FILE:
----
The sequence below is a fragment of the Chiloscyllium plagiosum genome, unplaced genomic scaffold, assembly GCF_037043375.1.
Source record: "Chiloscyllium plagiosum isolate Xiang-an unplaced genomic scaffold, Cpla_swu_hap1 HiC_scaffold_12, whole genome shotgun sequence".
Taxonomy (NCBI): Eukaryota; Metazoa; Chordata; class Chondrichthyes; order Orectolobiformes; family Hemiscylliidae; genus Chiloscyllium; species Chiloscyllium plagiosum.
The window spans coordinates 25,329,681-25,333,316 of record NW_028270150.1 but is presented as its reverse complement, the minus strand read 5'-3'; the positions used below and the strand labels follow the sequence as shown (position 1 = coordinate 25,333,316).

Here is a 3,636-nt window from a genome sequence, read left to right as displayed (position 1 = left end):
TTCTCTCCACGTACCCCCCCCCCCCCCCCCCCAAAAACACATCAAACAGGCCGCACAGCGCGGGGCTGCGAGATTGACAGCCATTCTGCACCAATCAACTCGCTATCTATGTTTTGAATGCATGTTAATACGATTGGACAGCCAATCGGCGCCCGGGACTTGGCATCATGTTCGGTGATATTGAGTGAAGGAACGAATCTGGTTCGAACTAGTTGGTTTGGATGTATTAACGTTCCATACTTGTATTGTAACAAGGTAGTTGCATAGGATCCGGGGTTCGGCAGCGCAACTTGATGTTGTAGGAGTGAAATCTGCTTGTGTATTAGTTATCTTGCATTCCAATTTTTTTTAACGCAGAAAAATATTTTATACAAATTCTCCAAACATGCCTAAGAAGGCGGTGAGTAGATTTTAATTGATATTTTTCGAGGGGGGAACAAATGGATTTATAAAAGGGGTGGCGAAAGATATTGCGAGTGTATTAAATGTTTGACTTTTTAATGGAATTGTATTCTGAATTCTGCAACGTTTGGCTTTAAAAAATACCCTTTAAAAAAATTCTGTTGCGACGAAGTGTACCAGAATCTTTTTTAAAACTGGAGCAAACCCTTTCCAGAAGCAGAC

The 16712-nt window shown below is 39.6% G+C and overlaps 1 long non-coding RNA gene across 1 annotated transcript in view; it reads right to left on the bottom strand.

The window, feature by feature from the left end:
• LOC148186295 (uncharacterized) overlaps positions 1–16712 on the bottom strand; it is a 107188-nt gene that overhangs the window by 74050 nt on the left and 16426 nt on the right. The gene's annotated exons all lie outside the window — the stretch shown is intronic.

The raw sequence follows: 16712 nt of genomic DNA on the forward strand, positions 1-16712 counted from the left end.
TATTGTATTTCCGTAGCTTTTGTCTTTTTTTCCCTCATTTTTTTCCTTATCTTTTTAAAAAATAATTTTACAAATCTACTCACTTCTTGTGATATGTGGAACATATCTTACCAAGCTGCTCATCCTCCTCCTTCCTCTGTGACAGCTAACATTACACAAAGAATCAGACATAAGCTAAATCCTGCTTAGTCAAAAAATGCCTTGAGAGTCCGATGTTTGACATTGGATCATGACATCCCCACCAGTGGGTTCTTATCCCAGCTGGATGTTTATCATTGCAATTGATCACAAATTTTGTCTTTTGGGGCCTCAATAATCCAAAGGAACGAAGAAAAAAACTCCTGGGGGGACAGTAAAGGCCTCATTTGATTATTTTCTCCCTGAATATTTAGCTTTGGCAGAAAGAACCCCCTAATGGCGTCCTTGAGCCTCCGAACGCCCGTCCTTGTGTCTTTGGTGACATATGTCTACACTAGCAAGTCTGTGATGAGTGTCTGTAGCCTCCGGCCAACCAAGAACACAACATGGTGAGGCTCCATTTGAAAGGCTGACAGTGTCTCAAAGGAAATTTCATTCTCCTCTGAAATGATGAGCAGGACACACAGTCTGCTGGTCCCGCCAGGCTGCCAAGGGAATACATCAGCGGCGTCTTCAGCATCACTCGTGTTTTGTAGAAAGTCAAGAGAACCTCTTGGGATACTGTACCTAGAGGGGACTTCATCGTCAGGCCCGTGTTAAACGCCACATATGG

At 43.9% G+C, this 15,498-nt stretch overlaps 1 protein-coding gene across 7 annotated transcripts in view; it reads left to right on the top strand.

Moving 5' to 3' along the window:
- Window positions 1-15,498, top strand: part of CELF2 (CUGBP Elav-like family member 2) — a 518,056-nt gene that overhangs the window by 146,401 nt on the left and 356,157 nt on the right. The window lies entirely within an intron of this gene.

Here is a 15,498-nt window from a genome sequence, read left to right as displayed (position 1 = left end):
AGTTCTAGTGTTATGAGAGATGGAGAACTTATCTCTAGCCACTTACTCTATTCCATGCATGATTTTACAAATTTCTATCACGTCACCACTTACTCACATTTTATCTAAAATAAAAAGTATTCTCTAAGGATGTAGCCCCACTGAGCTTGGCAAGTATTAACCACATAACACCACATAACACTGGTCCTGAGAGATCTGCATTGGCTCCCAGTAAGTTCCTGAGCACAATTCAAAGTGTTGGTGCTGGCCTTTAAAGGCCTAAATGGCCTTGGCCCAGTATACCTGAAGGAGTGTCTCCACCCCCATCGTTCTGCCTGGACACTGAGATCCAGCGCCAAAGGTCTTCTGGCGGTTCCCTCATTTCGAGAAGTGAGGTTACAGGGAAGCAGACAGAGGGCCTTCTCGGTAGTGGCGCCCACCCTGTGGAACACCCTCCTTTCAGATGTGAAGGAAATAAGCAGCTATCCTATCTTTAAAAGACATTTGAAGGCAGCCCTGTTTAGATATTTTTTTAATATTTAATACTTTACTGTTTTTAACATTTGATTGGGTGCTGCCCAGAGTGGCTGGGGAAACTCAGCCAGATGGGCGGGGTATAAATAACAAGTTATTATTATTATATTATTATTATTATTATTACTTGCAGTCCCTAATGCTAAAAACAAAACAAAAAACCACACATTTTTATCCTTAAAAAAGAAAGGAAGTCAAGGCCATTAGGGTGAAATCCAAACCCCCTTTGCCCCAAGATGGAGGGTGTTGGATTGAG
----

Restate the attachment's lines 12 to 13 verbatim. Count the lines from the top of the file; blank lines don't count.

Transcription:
At 43.9% G+C, this 15,498-nt stretch overlaps 1 protein-coding gene across 7 annotated transcripts in view; it reads left to right on the top strand.

Moving 5' to 3' along the window: